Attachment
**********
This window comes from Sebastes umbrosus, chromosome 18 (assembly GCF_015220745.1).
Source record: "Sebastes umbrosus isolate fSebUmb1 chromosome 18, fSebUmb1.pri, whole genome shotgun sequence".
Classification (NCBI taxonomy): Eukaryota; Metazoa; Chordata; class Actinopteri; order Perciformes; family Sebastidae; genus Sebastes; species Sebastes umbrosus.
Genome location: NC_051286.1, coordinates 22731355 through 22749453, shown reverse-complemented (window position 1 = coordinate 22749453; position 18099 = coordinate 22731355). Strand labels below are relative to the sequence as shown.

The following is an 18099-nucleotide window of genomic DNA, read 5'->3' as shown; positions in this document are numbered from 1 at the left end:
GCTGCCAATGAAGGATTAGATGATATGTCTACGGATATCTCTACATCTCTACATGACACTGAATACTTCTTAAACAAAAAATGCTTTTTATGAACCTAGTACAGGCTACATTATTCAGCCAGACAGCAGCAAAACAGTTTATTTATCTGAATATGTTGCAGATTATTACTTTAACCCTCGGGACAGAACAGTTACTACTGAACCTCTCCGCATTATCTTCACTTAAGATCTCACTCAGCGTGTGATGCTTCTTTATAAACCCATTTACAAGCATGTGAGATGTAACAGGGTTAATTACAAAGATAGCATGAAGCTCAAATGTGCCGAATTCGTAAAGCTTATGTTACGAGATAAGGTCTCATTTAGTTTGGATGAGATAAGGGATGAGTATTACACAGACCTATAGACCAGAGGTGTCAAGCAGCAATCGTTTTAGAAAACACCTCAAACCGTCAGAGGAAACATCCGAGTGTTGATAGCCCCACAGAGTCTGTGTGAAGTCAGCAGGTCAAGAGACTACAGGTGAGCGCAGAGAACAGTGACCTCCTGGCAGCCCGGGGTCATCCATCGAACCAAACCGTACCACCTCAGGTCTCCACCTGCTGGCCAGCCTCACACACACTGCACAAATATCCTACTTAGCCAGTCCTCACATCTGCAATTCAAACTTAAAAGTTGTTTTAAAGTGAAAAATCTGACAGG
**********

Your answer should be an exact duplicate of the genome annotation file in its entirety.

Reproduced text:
This window comes from Sebastes umbrosus, chromosome 18 (assembly GCF_015220745.1).
Source record: "Sebastes umbrosus isolate fSebUmb1 chromosome 18, fSebUmb1.pri, whole genome shotgun sequence".
Classification (NCBI taxonomy): Eukaryota; Metazoa; Chordata; class Actinopteri; order Perciformes; family Sebastidae; genus Sebastes; species Sebastes umbrosus.
Genome location: NC_051286.1, coordinates 22731355 through 22749453, shown reverse-complemented (window position 1 = coordinate 22749453; position 18099 = coordinate 22731355). Strand labels below are relative to the sequence as shown.

The following is an 18099-nucleotide window of genomic DNA, read 5'->3' as shown; positions in this document are numbered from 1 at the left end:
GCTGCCAATGAAGGATTAGATGATATGTCTACGGATATCTCTACATCTCTACATGACACTGAATACTTCTTAAACAAAAAATGCTTTTTATGAACCTAGTACAGGCTACATTATTCAGCCAGACAGCAGCAAAACAGTTTATTTATCTGAATATGTTGCAGATTATTACTTTAACCCTCGGGACAGAACAGTTACTACTGAACCTCTCCGCATTATCTTCACTTAAGATCTCACTCAGCGTGTGATGCTTCTTTATAAACCCATTTACAAGCATGTGAGATGTAACAGGGTTAATTACAAAGATAGCATGAAGCTCAAATGTGCCGAATTCGTAAAGCTTATGTTACGAGATAAGGTCTCATTTAGTTTGGATGAGATAAGGGATGAGTATTACACAGACCTATAGACCAGAGGTGTCAAGCAGCAATCGTTTTAGAAAACACCTCAAACCGTCAGAGGAAACATCCGAGTGTTGATAGCCCCACAGAGTCTGTGTGAAGTCAGCAGGTCAAGAGACTACAGGTGAGCGCAGAGAACAGTGACCTCCTGGCAGCCCGGGGTCATCCATCGAACCAAACCGTACCACCTCAGGTCTCCACCTGCTGGCCAGCCTCACACACACTGCACAAATATCCTACTTAGCCAGTCCTCACATCTGCAATTCAAACTTAAAAGTTGTTTTAAAGTGAAAAATCTGACAGG